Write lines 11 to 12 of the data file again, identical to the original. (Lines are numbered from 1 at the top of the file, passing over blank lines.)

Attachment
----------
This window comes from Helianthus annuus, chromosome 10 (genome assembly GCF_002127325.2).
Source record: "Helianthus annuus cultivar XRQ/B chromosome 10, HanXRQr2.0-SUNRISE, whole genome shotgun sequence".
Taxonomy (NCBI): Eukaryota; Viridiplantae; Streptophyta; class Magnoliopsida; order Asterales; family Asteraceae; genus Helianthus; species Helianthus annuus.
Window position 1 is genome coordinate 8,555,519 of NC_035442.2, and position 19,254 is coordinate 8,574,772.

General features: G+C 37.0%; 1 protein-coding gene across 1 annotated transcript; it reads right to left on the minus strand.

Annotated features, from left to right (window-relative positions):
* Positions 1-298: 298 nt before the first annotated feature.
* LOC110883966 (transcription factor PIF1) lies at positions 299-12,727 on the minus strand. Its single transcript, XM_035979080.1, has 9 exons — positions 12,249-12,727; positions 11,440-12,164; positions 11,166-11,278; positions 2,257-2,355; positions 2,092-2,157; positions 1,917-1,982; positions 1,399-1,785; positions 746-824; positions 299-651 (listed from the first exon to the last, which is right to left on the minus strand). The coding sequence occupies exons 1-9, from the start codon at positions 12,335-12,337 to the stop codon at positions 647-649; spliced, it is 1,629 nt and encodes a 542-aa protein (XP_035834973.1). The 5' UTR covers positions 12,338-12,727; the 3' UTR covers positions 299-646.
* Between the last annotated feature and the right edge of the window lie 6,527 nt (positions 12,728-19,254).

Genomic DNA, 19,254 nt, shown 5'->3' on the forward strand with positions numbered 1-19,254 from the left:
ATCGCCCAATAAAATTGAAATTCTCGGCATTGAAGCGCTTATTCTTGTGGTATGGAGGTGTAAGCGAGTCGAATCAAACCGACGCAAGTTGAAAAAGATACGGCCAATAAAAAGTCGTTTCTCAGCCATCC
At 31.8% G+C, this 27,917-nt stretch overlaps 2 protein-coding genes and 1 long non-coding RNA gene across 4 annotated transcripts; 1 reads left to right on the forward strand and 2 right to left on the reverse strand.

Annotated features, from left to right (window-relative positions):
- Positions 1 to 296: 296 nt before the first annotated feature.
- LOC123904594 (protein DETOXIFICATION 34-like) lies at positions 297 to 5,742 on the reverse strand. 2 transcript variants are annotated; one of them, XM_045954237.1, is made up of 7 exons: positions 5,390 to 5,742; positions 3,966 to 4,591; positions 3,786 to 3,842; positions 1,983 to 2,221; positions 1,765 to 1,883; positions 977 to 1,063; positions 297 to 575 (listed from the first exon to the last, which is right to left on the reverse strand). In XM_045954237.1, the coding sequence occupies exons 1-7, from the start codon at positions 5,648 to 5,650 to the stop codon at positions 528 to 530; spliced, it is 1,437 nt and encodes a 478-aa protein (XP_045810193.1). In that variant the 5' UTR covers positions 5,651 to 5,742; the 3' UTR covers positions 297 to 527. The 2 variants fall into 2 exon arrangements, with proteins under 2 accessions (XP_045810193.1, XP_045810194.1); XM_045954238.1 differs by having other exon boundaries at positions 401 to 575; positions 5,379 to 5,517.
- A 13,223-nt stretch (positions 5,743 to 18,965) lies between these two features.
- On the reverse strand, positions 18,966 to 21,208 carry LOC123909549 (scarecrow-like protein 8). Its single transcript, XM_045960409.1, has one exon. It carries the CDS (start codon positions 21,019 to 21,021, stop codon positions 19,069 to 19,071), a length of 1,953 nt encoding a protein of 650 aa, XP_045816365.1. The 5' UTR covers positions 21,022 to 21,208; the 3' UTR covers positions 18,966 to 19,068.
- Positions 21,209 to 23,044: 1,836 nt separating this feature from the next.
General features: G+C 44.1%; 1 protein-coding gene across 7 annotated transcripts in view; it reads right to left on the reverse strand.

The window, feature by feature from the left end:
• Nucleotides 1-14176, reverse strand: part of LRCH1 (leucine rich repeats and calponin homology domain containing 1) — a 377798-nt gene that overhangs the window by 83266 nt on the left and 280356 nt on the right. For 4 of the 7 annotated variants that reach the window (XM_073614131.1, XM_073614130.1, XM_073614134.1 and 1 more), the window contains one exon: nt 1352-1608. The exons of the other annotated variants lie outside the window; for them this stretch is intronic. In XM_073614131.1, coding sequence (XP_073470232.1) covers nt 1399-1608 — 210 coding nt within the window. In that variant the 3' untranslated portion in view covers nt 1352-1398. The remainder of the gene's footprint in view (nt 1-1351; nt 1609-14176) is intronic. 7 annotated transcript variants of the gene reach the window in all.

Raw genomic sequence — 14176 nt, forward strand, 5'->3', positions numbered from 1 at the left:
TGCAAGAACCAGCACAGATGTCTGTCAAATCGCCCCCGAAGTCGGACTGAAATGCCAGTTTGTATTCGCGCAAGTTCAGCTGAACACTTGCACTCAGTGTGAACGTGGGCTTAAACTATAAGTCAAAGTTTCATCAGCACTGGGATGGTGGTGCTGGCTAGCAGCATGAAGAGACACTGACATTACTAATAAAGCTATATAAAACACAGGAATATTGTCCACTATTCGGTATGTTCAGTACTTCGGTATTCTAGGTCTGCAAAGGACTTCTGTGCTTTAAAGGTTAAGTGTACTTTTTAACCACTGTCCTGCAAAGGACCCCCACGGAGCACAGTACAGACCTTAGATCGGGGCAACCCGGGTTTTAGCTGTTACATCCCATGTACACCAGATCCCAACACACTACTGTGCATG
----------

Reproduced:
ATCGCCCAATAAAATTGAAATTCTCGGCATTGAAGCGCTTATTCTTGTGGTATGGAGGTGTAAGCGAGTCGAATCAAACCGACGCAAGTTGAAAAAGATACGGCCAATAAAAAGTCGTTTCTCAGCCATCC
At 31.8% G+C, this 27,917-nt stretch overlaps 2 protein-coding genes and 1 long non-coding RNA gene across 4 annotated transcripts; 1 reads left to right on the forward strand and 2 right to left on the reverse strand.